Pixar is celebrating RenderMan's 20th anniversary this year. Marking the occasion, Star Wars creator George Lucas, who famously sold what would become Pixar to Steve Jobs, said "20 years after putting its first pixels on the screen, RenderMan remains the benchmark for all rendering technology." (The Hollywood Reporter, in fact, has an article up regarding the software's ubiquity in the CGI visual effects trade.)
Monday, August 11, 2008
As part of the day’s events, Catmull also announced an exciting research and development venture being undertaken by The Walt Disney Company in collaboration with Carnegie Mellon University (CMU) in Pittsburgh, Pennsylvania and the Swiss Federal Institute of Technology Zurich (ETH Zurich) in an effort to develop "the next generation of sophisticated technologies" with applications across all of Disney's many units, including Pixar. The project will include the founding of two Disney Research Labs at the above mentioned educational institutions.
About Pixar’s foray into live-action effect creation, first for Brad Bird’s 2009 flick 1906 (a co-production with Warner Bros.) and then for Andrew Stanton’s next project, John Carter of Mars, the Animation World Network (AWN) quotes Catmull as saying:
"We've got two projects coming where there's a live action element. But our view is not that we're trying to diversify; it's more that we've got a creative vision to try something different, and we want to support that vision. Whether or not it goes beyond that we don't know, but we don't want to turn Pixar into a live action studio. In fact, the intent is that the special effects will not be done at Pixar… We are not trying to become a special effects company."
Saturday, August 9, 2008
The poster is designed by artist Eric Tan, who is known for his previous work with Pixar, having designed the special classic-looking posters for WALL-E, Ratatouille, and The Incredibles.
Interestingly, the creases in the poster are part of design, making it look like it's been folded, like a travel map would be.
Friday, August 8, 2008
Sciretta wonders whether the toy might become available for sale at one of the gift shops open to the public at the "Pixar Studios" area of Disney's Hollywood Studios theme park in Florida, or perhaps even at regular, run-of-the-mill Disney Stores.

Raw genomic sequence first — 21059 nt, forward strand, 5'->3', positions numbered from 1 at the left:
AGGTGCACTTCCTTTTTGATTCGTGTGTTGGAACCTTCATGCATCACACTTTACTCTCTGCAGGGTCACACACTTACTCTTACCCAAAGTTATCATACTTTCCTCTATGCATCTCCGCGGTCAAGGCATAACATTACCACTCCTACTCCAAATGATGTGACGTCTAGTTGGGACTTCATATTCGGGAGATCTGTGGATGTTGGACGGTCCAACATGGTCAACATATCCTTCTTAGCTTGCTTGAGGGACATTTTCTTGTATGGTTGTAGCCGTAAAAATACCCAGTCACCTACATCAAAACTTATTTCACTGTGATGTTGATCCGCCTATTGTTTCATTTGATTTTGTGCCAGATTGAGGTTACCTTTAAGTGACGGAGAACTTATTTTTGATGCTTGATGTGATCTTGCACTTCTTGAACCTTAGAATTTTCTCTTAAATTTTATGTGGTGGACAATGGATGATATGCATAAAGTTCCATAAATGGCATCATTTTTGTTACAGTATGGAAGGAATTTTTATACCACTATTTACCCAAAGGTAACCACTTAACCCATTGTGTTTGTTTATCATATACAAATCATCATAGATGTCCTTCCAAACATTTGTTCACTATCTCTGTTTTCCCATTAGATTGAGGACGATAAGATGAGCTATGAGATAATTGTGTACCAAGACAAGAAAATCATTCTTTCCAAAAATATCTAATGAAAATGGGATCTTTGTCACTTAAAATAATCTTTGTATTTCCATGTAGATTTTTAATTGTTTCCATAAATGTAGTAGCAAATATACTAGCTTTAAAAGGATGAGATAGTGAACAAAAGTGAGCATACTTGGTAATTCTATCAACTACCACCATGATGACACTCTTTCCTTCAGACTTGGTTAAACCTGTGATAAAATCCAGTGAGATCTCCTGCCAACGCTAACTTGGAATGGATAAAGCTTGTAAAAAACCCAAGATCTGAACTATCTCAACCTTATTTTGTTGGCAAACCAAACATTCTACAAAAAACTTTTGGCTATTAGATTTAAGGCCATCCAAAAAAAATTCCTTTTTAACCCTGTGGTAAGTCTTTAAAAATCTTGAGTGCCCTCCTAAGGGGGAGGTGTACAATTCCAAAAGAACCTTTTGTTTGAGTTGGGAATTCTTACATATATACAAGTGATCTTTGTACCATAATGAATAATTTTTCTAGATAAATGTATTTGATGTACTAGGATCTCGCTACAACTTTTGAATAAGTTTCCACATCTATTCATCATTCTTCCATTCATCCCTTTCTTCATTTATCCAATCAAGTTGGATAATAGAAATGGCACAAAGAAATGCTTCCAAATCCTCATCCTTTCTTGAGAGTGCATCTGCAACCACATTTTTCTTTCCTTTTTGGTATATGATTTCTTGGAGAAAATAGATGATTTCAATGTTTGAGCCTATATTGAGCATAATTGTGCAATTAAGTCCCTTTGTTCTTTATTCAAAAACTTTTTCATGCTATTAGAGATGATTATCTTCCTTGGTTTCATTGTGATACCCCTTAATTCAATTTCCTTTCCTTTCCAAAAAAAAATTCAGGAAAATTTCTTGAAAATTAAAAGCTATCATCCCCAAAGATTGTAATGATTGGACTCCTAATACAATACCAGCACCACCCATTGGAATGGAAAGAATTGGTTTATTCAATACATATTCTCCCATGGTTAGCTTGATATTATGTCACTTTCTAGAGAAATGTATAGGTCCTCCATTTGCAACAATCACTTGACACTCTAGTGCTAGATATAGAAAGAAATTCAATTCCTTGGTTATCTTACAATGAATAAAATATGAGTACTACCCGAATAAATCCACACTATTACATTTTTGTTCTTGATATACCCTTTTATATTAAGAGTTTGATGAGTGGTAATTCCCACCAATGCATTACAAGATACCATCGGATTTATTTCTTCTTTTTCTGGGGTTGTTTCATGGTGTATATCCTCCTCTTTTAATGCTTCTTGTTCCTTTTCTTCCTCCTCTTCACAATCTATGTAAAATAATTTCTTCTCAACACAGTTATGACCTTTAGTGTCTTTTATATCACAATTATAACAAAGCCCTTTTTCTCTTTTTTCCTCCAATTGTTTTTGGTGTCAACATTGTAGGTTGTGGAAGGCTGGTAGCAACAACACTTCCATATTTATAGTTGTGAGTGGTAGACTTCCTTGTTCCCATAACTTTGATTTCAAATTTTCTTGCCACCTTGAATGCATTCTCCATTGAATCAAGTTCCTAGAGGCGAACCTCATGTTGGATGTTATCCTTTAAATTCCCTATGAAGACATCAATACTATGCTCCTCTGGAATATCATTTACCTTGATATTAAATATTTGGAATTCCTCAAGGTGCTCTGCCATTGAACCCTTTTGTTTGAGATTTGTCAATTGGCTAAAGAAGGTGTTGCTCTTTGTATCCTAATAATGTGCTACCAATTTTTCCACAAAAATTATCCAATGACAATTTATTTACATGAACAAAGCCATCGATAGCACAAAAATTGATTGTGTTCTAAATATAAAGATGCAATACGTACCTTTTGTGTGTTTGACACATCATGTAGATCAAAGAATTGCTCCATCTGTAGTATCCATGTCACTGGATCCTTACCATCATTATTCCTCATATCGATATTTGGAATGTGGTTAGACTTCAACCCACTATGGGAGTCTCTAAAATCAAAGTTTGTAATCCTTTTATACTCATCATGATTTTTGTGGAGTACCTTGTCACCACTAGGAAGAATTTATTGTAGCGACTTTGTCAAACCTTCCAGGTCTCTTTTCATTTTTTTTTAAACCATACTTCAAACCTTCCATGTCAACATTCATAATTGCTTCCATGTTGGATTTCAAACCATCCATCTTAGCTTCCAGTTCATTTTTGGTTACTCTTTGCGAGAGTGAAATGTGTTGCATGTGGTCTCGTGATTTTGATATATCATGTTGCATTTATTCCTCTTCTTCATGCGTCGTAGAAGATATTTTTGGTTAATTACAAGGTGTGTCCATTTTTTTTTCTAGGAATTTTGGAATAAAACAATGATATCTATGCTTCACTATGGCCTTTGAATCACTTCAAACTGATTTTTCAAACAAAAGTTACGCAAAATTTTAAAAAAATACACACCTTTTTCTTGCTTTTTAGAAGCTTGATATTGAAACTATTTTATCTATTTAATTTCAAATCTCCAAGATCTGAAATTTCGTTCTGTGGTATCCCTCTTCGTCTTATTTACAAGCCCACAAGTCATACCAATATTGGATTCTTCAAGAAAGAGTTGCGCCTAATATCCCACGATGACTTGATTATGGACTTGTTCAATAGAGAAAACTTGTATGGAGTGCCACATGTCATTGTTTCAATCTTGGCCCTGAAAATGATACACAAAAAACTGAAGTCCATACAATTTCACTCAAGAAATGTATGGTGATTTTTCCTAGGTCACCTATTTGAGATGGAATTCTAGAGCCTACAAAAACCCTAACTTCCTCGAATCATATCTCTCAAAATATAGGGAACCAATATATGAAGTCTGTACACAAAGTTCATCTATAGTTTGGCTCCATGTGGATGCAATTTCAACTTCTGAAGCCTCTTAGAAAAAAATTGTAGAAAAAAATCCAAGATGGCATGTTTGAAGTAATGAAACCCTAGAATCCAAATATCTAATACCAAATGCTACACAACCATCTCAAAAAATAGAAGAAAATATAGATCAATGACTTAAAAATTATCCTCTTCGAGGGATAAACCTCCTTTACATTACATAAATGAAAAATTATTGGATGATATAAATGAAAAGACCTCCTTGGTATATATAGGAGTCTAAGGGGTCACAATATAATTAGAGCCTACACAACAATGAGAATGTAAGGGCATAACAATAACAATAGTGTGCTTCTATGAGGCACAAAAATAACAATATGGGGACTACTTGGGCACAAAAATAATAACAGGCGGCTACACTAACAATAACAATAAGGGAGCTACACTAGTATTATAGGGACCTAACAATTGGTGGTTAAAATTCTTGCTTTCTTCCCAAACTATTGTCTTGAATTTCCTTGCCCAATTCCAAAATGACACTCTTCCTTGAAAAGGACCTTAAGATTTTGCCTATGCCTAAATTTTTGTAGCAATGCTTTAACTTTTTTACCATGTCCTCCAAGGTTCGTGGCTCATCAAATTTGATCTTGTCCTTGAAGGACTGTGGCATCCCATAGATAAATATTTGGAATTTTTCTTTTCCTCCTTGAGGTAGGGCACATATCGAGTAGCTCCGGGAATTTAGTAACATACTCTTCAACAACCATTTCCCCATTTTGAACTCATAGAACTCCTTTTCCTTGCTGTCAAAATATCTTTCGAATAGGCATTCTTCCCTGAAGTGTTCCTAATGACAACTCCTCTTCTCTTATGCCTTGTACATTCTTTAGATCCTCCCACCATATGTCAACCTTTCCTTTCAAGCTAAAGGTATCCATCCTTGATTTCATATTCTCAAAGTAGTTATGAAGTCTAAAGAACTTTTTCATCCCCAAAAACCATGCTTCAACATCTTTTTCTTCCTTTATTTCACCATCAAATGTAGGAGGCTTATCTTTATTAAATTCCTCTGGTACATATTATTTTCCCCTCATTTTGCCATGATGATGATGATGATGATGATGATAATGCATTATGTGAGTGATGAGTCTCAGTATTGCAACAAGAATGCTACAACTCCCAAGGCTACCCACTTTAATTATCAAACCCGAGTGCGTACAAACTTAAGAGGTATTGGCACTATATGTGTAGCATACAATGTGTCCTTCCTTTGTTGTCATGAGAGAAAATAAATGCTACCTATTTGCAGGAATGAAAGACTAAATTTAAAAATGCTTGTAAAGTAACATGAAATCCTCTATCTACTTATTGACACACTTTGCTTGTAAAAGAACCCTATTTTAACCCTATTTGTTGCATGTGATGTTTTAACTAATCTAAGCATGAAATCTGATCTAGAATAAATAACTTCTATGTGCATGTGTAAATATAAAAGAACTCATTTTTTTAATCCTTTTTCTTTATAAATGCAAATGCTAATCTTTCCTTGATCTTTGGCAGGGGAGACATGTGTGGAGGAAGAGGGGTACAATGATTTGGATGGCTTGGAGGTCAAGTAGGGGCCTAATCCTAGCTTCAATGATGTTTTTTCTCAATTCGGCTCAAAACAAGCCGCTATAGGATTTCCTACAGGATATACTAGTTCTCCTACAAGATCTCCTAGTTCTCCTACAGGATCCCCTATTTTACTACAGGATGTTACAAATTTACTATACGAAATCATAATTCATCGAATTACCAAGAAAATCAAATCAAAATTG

None of the above is likely to happen. Nearly all stuff emblazoned with the Pixar logo (such as shirts, hats, whatever) is not sold anywhere but the company store, which is, as previously mentioned, solely for employees and folks fortunate enough to visit the studios. Also, as cool as this toy is, it doesn't appear to be a newly-released product; the materials and colors used don't seem like what would be used these days.
Thursday, August 7, 2008
But here's where it gets really cool: The treehouses would be connected via a suspension bridge to a new home that would be built on an "adjacent hill". The house, in turn, would have an elevator to connect it to a garage located "25 feet below, burrowed 80 feet into the hillside". As for the driveway, the plan is for it to be over 500 feet long.
Wow. All that's missing is some balloons and an old guy in a flying house :)
Update: Did a little bit of digging and found some images associated with the project at the website of the City of Lafayette; I've spread them throughout the post. (I'd include a link to the images but they're in a very large PDF file that took a very long time to download.)
First up, we have an artist's conception of the tree and treehouses, as submitted to the city. The bridge can be seen on the right hand side of the drawing. The second picture is an aerial photograph of the property and surrounding area. Lastly, we have a blueprint of the bridge between the main house and the treehouses.
(Updated at 4:30 PM)
Update: InsideBayArea.com has details regarding Thursday's meeting of the Lafayette Planning Commission.
Pete Docter was at the meeting, where he is quoted as saying: "I had a dream to live in a treehouse when I was a kid, and that dream never quite went away".
The commissioners are said to have been reasonably receptive to the building plans, although there was some concern expressed about possible "gawkers" coming into the neighborhood to try and take a look at the gigantinormous tree. Some residents also expressed similar concerns, but most are said to have been supportive, with one resident expressing that they'd "be thrilled if it was in our neighborhood".
In response, the Commission will be holding another hearing about the issue next month.
After the meeting ended, Docter was "hesitant" to talk to local reporters, implying that he doesn't want to draw too much attention to the ambitious (and very neat) project.
(Updated June 9)